The dogs went through their share of training as well. Haas and Allan imprinted the huskies with the odors of German soldiers, their uniforms, and food. They trained the dogs to recognize the German language and their manner of speech. They scented the air and wind to detect live people within a defined area. By the end of the week, the dogs could smell out enemy patrols from five hundred meters away and, under perfect conditions, from several kilometers afar. When alarmed, a low growl, perked-up ears, and hair raised along the spine alerted their mushers of impending danger.

Henri was too juiced up to sleep. He’d never had his own fire with a warm dog at his side in the trenches. He dreamed of Juliette and Lily and going home in a few months. The front lines and this ugly war would soon be behind him. He’d never yearned for anything more in his entire life than to return to Paris and to his family and resume his life as a painter. And it was right at his fingertips; he could sense it. He could feel the warmth of his wife’s embrace just thinking about it. A few more months, just a few more months.

He tossed another log on the campfire, and the flames crackled. Baldy was exhausted and never flinched. Henri decided to name the dogs based upon his observations and experiences he’d had with them over the past week. Froggy’s voice cracked like a teenage boy going through puberty when he barked or howled; an old adversary had bitten off most of One Ear’s left ear; Bandit stole food off Henri’s plate when Henri was distracted; Comet ran up the hindquarters of the dog in front of him, itching to go faster; a ring of black fur circled the right eye of Bullseye’s furry white face; Frisky jumped onto his lap, tail wagging, and licked Henri in the face at every opportunity; Rookie was only two years old and still learning the verbal commands; and he named Raptor after his favorite bloodhound back home in the Dordogne for his keen sense of smell. Scotty Allan had named his lead dog Baldy—the was the hairiest, fluffiest husky on the team.

Capt Moufflet had told Henri the story of the eight team dogs he bought from the Cree Indians in the province of Quebec. They were all a mixture of Siberian husky and Alaskan malamute: smart, strong, fast, and capable of unimaginable endurance. But Scotty Allan added that, compared to Baldy, they were mere mortals in the world of sled dogs.

Henri had seen this to be true over the past week of training. Baldy was not just agile, bigger, quicker, tenacious, more astute, and a fierce fighter, he had the instincts of a wolf born in the wild. With the nose of a bloodhound, he could detect a man eating sausage for breakfast or sauerkraut for lunch from up to twenty kilometers away. He could hear men talking in a normal voice from a half kilometer away. Once he ran a trail, Baldy could retrace the same route by following his own scent days later, even in severe blizzard conditions.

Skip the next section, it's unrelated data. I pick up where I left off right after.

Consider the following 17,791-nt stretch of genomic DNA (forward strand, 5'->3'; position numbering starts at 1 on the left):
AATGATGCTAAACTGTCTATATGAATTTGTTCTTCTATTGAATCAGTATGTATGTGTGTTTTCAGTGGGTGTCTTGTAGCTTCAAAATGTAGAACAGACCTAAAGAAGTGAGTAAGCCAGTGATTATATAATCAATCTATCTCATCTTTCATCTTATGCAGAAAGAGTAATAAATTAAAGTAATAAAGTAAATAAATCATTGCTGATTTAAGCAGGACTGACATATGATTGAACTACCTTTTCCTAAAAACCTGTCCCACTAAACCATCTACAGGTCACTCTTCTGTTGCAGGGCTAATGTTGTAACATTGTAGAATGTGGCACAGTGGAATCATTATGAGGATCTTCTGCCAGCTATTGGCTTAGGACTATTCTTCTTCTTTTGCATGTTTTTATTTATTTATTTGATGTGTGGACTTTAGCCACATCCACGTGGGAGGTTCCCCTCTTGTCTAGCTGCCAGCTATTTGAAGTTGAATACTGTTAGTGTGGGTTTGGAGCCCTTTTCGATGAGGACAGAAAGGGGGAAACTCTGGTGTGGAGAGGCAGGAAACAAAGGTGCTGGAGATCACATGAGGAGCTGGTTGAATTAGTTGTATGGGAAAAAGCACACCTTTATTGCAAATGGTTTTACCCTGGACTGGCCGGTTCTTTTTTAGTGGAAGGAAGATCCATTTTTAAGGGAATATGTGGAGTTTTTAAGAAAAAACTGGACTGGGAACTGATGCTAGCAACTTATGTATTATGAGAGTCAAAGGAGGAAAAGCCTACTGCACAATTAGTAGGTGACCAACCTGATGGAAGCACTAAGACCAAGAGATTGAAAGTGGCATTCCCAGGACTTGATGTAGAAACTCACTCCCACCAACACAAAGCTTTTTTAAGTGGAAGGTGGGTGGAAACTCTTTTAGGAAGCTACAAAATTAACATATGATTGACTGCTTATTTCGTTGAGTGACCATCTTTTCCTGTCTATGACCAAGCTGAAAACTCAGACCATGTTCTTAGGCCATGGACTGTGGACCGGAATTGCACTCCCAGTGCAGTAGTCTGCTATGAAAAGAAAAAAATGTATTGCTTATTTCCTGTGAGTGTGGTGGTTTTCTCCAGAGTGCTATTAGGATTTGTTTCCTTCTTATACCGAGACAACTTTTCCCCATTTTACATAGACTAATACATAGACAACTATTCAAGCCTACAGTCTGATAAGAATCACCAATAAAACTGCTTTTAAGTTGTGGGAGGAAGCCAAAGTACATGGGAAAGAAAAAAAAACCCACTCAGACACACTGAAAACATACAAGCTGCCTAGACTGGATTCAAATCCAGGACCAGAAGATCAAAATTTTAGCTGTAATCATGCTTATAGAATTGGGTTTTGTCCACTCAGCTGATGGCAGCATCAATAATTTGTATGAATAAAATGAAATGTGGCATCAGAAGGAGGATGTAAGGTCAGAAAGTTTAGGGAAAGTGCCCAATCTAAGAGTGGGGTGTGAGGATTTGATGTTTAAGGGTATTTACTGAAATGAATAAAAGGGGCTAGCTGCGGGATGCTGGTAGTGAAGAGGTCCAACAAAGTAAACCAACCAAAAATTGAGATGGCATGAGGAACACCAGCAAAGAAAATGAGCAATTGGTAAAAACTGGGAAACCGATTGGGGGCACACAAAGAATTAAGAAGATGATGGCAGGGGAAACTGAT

Henri had observed Baldy as he staked his position as chief of the pack on the very first day. After a few skirmishes and feeble protests, the eight dogs from Quebec meekly conveyed their fealty to Baldy.

The next morning, Henri stoked the fire and fed the dogs their usual soupy gruel of various meats, fowl, and fish. He’d slept well, protected by Baldy, and unplagued by rats, lice, bombs, or hornets—free from the constant fear of annihilation that he’d known in the trenches. After breakfast they took off to deliver supplies to the front lines.

Late that morning Henri and his team arrived at Catherine’s Cemetery, the post along the Western Front where he’d been stationed for the past year. He stopped the sled aside the quartermaster’s tent, not far from the hospital wagon where Marcel had died just a few weeks earlier.

Henri’s friend Emile rushed to him, clenched both shoulders, and kissed him on the left cheek, then on the right. “Are we ever happy to see you. Capt Moreau told us you were coming and that we’d eat well tonight.”

Henri was pleased to see that Emile was still alive, but his return to Catherine’s Cemetery reminded him how thrilled he was to be out of the trenches. He returned the kisses. “Give me a hand with these supplies.”

They unloaded several containers of medicine, mail, and food—mostly canned bully beef, sardines, and hardtack. Then he tossed Emile a large box of chocolates. “I found these lying around in the officers’ mess hall. You can divvy them up with the boys.”

Emile bear-hugged him and kissed him again before tucking the chocolates inside his coat and bidding Henri adieu.

“Line out.” Henri led his team away, happy to have seen his old friends, ecstatic to be out of the trenches.

*          *          *

“Whoa, whoa,” Henri cried out, his voice barely audible in the hissing winds and swirling gusts of snow. It had been a month since their first excursion, and they’d already delivered supplies to Pierre’s Point, Catherine’s Cemetery, and two other posts along the trench lines that day. He jammed his foot on the brake, the claw dug into the snow, and they gradually came to a grinding, bouncy halt.

The Whittler’s Ridge veteran gray-haired quartermaster trudged out of his tent to greet the team, his head bent low, his jacket tugged over his head for protection. “I ain’t never seen anything like this. We’ve been freezing our asses off out here, and the winds been shooting through here like a damn torpedo,” he said. “I was about to give up on you, thought you might have gotten lost in the blizzard, or worse.”